What’s your favourite part of your working day and why?
I thrive under pressure. I love collaborating with our teams at QT, creating new experiences for guests. While Hot Sauce is in full swing with an awesome new menu, we’ve been opening Hippopotamus for special pop-up events only, including a Man Tea collaboration with Parrotdog Brewery, and a Wine Pairing Masterclass to celebrate our recent Wine Spectator Award win. Usually, our head sommelier Florent Souche matches wine to my food, but when beverages take centre stage, it’s a whole new challenge for me to do the reverse! These opportunities to get creative keep me motivated.

How do you see the food scene changing in New Zealand?
Eating local is becoming more and more important, which is is changing our definition and perception of ‘fine food’. This used to mean fine dining, but the term is morphing to mean sustainable, local and high quality. I’m passionate about delivering the story of our local farmers, producers and crafters of foods, so every dish comes with a narrative or anecdote.

Your new spring menu weaves in Korean elements – can you say what some of these are?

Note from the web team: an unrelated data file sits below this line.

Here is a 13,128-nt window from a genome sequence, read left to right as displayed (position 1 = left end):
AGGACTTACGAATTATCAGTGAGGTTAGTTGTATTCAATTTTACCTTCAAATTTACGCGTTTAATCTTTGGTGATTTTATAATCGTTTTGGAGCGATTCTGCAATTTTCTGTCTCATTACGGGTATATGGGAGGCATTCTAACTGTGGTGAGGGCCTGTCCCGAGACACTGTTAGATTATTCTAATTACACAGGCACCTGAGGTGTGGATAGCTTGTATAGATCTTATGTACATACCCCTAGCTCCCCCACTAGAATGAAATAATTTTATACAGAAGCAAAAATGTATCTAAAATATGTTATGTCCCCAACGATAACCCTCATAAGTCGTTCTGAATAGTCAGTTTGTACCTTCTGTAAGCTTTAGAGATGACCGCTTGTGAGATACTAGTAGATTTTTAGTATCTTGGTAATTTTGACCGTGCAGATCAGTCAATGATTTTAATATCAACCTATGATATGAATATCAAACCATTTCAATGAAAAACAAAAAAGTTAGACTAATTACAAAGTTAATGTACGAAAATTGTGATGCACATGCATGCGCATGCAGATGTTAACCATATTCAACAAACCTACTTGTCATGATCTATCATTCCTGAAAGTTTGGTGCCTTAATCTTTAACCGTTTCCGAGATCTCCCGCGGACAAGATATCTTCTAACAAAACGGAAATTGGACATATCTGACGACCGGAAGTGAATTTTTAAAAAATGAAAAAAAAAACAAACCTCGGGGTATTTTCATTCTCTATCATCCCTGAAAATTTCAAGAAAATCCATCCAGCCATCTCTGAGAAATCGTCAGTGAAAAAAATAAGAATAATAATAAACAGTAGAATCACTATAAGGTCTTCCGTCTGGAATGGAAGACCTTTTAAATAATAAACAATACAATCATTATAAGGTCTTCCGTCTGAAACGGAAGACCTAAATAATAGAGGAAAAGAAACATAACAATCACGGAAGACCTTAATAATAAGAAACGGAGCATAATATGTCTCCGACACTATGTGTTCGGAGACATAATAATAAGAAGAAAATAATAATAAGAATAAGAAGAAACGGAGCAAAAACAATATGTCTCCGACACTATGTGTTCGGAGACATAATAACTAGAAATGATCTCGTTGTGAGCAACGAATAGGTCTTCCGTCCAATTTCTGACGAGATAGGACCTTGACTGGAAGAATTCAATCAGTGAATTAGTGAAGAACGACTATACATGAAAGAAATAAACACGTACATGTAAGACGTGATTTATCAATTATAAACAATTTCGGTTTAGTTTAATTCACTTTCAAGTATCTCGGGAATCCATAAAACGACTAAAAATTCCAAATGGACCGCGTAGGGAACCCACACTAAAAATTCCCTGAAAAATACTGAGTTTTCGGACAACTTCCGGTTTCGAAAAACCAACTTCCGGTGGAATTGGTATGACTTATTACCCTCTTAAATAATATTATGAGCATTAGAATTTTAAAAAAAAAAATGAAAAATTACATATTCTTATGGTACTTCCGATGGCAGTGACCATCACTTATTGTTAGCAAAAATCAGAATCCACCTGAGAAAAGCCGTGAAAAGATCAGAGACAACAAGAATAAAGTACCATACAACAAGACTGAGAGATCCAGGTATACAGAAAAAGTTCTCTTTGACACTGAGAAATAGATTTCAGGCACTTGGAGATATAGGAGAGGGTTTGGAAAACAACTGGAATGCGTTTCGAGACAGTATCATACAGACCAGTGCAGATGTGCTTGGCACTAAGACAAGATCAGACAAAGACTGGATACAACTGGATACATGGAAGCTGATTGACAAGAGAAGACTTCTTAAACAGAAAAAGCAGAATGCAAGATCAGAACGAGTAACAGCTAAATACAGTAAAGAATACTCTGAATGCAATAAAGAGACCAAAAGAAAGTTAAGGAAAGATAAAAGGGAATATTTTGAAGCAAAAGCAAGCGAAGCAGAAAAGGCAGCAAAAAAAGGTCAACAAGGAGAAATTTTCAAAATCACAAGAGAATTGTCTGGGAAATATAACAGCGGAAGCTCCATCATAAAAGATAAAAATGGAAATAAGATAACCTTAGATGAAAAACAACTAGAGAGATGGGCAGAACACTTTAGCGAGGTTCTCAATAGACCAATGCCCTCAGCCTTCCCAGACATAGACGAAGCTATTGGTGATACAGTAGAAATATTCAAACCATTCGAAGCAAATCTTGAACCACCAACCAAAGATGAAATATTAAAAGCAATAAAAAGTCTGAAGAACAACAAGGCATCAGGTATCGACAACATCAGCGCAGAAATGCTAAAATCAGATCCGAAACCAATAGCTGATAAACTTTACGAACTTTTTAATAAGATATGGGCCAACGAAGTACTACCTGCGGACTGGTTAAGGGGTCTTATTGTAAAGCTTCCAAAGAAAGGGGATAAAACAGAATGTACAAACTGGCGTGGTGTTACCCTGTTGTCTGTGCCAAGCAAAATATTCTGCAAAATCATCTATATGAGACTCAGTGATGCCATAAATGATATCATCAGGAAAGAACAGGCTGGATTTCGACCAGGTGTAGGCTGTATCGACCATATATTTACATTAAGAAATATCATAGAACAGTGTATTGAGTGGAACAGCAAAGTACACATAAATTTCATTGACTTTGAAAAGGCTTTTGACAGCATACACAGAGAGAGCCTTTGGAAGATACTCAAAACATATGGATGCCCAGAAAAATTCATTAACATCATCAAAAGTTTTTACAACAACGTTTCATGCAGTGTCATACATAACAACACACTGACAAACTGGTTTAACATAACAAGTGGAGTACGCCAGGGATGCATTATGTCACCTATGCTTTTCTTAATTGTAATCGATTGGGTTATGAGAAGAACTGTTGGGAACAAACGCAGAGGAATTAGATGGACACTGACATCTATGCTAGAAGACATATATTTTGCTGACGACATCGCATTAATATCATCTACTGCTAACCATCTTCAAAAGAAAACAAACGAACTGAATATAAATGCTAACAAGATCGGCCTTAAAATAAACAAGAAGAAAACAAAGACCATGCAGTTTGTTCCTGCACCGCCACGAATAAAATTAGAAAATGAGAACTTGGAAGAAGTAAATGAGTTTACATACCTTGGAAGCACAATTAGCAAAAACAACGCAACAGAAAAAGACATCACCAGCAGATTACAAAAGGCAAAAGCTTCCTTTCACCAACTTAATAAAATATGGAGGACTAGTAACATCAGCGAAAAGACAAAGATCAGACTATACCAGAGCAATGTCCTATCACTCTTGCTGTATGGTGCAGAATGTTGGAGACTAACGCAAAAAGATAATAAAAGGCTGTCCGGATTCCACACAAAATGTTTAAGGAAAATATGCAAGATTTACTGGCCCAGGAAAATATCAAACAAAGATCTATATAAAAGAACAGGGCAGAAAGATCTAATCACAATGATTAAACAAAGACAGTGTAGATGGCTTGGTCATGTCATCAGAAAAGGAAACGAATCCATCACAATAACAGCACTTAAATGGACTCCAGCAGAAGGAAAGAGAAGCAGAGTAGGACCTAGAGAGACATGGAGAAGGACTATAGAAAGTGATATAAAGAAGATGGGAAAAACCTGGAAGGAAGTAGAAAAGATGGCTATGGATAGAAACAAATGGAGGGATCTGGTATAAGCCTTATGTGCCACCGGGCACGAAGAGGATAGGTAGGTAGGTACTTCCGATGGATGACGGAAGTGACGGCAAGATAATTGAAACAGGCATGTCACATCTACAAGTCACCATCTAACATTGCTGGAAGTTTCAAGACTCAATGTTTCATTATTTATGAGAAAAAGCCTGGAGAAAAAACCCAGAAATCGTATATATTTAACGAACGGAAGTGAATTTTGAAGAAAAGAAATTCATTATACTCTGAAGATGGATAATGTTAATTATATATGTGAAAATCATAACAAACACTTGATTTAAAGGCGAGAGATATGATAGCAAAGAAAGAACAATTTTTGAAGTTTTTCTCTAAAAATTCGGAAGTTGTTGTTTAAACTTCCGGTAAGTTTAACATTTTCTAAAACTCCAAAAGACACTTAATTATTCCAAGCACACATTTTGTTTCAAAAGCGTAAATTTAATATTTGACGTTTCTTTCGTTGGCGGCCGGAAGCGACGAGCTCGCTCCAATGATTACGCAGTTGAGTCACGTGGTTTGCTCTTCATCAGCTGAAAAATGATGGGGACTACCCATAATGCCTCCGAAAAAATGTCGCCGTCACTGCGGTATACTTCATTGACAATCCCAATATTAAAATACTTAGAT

Most recently I’ve been working in French-inspired cuisine at Hippopotamus, so Hot Sauce – where the menu is Asian-inspired - has been an exciting new challenge for me. Although I hadn’t worked in an Asian kitchen since the start of my career, I had always wanted to draw on what I know by nature, having spent most of my childhood in Korea.

On Hot Sauce’s new spring menu you’ll find ‘Bulgogi’ (Korean stir-fried beef) and ‘Jeyuk’ (spicy Korean pork). These dishes are classic, but also easy to integrate into New Zealanders’ preferences when it comes to Asian-inspired cuisine. I add a touch of sweetness to reduce the level of heat, and although Jeyuk is traditionally eaten in a lettuce parcel, I’ve created a bao with baby spinach and daikon to emulate the traditional ‘Ssam’ flavour.

Who is your food hero?